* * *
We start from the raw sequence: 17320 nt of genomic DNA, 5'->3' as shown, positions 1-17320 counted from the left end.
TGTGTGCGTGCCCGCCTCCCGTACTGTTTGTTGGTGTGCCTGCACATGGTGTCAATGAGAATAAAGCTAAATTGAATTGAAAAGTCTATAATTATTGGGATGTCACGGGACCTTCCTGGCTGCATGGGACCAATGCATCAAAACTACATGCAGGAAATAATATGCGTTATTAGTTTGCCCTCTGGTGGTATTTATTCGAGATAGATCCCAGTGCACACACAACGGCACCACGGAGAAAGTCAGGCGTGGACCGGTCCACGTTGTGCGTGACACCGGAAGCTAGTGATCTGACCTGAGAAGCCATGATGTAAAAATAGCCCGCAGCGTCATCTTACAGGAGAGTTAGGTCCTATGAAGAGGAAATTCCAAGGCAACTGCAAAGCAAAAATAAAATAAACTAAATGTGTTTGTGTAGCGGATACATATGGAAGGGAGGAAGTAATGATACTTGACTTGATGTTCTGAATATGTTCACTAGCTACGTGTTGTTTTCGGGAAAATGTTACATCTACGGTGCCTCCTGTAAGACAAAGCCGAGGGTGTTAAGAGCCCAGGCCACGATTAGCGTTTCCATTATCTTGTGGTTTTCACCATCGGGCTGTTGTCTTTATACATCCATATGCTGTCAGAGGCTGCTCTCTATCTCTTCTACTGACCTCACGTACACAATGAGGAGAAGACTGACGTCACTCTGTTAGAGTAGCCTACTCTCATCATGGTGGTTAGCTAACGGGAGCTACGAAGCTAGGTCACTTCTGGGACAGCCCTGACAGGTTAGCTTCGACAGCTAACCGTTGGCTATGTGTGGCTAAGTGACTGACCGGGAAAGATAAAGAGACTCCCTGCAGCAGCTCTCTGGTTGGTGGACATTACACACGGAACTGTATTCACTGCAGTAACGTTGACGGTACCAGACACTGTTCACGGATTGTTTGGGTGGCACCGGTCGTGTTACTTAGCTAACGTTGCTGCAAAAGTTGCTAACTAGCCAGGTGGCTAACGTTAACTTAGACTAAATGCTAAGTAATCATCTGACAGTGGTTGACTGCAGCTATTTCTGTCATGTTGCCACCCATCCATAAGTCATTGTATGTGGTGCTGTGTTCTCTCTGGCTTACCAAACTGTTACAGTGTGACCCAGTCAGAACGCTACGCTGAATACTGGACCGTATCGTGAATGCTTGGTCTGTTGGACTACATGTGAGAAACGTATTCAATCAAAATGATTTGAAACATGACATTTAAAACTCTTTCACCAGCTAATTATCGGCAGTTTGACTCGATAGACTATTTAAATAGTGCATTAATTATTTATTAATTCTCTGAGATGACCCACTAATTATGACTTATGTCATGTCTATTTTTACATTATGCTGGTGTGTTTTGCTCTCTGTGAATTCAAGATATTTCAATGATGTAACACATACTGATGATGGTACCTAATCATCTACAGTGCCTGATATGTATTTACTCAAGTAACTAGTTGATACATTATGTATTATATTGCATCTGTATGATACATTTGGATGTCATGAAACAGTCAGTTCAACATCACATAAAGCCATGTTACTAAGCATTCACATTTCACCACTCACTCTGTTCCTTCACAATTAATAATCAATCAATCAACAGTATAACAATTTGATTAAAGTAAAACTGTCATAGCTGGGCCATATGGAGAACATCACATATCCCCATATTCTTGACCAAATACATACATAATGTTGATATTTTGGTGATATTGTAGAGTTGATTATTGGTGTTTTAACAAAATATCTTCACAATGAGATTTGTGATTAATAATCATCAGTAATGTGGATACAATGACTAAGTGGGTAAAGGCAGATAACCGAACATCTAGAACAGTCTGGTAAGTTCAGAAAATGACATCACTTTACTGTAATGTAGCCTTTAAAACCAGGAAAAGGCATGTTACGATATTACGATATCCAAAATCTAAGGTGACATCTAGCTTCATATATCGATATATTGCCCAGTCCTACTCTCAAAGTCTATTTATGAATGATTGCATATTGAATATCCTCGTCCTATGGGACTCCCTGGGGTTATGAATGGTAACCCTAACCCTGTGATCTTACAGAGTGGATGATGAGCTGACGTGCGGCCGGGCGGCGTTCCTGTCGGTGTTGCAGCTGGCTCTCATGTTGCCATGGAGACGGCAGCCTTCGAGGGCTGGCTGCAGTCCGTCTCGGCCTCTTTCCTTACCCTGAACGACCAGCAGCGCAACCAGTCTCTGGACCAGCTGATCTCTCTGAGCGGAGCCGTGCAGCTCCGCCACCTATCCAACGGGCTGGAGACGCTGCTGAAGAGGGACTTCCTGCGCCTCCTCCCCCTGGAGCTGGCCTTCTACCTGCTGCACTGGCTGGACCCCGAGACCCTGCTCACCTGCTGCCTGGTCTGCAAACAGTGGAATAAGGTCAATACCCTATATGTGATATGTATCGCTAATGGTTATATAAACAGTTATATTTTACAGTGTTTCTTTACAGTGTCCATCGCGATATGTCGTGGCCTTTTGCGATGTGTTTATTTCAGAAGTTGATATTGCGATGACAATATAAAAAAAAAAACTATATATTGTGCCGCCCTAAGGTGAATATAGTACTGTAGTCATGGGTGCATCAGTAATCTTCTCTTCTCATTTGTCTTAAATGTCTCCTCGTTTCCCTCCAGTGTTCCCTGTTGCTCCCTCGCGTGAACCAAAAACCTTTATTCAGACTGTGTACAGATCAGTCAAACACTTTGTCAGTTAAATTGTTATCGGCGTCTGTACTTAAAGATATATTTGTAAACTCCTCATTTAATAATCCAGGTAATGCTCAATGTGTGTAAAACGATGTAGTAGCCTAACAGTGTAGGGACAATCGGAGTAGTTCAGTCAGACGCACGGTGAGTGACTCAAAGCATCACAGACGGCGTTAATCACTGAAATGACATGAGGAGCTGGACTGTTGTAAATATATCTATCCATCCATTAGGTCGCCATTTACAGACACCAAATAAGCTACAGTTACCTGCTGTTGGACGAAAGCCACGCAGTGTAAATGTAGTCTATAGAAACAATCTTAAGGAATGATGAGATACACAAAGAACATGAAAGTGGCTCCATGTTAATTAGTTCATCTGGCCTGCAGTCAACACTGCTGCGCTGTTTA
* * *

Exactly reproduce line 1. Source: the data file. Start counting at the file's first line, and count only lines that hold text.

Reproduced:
We start from the raw sequence: 17320 nt of genomic DNA, 5'->3' as shown, positions 1-17320 counted from the left end.